Not all Marxism is dogmatism: a reply to Michel Husson

Issue: 125

Chris Harman

Michel Husson has criticised a number of Marxist economists, including myself, in the most stringent manner.1 He writes that:

The crisis has given rise in recent months to a series of contributions characterised by a counterproductive and discouraging dogmatism…What these contributions have in common are references to the orthodox interpretation of the law of the tendency of the rate of profit to fall.2

This, he claims, ignores the elementary fact that “there has been a very clear tendency for the rate of profit to rise in the principal capitalist countries. This evolution is sufficiently pronounced that one cannot expect it to be affected significantly by more or less appropriate correctives.” He then provides a graph based on figures provided by the European Union for the US, Europe and the G8 that purport to justify his argument.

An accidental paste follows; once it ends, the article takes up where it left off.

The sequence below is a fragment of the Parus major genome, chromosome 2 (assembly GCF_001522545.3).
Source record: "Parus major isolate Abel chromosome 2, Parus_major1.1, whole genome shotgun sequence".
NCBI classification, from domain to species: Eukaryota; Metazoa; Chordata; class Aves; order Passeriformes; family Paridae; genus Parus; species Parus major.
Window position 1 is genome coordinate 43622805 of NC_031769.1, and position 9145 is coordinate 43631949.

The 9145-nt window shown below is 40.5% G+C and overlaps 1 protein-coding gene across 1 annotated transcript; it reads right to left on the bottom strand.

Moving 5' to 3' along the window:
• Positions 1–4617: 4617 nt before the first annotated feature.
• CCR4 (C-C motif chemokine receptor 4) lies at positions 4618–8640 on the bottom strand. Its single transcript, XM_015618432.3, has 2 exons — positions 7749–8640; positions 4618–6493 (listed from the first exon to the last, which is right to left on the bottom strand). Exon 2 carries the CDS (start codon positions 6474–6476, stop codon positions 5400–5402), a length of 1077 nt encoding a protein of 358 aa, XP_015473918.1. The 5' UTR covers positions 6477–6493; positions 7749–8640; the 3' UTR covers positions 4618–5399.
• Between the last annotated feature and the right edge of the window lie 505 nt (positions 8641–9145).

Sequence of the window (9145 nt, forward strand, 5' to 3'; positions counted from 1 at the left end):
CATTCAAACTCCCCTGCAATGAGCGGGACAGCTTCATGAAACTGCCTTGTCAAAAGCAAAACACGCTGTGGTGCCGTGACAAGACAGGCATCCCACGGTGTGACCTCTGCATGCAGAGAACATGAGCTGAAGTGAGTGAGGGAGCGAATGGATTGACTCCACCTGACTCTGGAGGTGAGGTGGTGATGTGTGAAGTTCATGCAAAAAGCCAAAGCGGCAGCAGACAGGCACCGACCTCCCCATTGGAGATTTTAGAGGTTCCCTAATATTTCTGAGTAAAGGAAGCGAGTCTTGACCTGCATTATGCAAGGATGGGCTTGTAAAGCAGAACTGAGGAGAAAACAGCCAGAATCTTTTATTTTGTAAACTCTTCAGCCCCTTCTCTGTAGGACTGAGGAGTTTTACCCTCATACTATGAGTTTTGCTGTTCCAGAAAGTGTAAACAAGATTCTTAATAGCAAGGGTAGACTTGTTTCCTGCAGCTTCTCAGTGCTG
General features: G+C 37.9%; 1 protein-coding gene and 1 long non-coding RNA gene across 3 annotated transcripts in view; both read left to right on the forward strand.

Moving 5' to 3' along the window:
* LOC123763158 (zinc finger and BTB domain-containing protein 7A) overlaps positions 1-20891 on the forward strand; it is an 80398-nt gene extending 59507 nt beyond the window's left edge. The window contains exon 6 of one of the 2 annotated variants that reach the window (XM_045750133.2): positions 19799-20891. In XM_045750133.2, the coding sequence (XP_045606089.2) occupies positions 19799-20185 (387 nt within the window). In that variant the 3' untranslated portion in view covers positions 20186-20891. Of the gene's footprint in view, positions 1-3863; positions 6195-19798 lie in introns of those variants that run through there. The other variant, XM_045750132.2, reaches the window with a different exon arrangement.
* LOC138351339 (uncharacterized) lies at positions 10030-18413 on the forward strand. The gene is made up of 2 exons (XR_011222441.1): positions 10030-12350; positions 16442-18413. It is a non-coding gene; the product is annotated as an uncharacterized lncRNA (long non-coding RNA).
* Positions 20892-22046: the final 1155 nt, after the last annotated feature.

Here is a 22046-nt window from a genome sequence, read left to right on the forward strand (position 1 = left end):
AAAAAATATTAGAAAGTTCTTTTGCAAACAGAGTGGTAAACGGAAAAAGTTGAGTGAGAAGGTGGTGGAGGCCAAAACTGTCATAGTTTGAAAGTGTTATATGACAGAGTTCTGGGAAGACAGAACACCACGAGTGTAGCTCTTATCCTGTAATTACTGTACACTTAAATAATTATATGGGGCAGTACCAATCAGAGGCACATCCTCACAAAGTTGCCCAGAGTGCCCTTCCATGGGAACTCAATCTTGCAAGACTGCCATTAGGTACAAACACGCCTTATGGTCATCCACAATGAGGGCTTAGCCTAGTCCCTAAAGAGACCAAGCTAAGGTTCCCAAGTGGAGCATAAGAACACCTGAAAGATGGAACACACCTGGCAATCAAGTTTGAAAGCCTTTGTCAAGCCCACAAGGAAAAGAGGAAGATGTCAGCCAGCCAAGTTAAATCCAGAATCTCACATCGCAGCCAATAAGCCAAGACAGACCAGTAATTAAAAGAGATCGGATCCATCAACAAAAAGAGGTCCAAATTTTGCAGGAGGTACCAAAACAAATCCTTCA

But there are big problems with coming to terms with these figures. First, he does not either provide information as to where the European Union got its figures from or explain in detail the methodology used to construct the rate of profit from them (all he says is that they “relate the net excess from exploitation to the stock of capital”). Without such information it is impossible for those of us accused of “dogmatism” to subject his argument to scientific scrutiny.

Figure 1: Husson’s figures for the US rate of profit
Source: Husson, 2009.

figure 1

Secondly, his graphs differ very markedly from numerous other attempts to calculate the path of the rate of profit. This is most clearly the case with the US. Husson claims that in the decade 1998-2008 the rate of profit there not only recovered from a fall in the years after 1968-82 of about a quarter but rose to about 30 percent higher than the pre-1973 level.3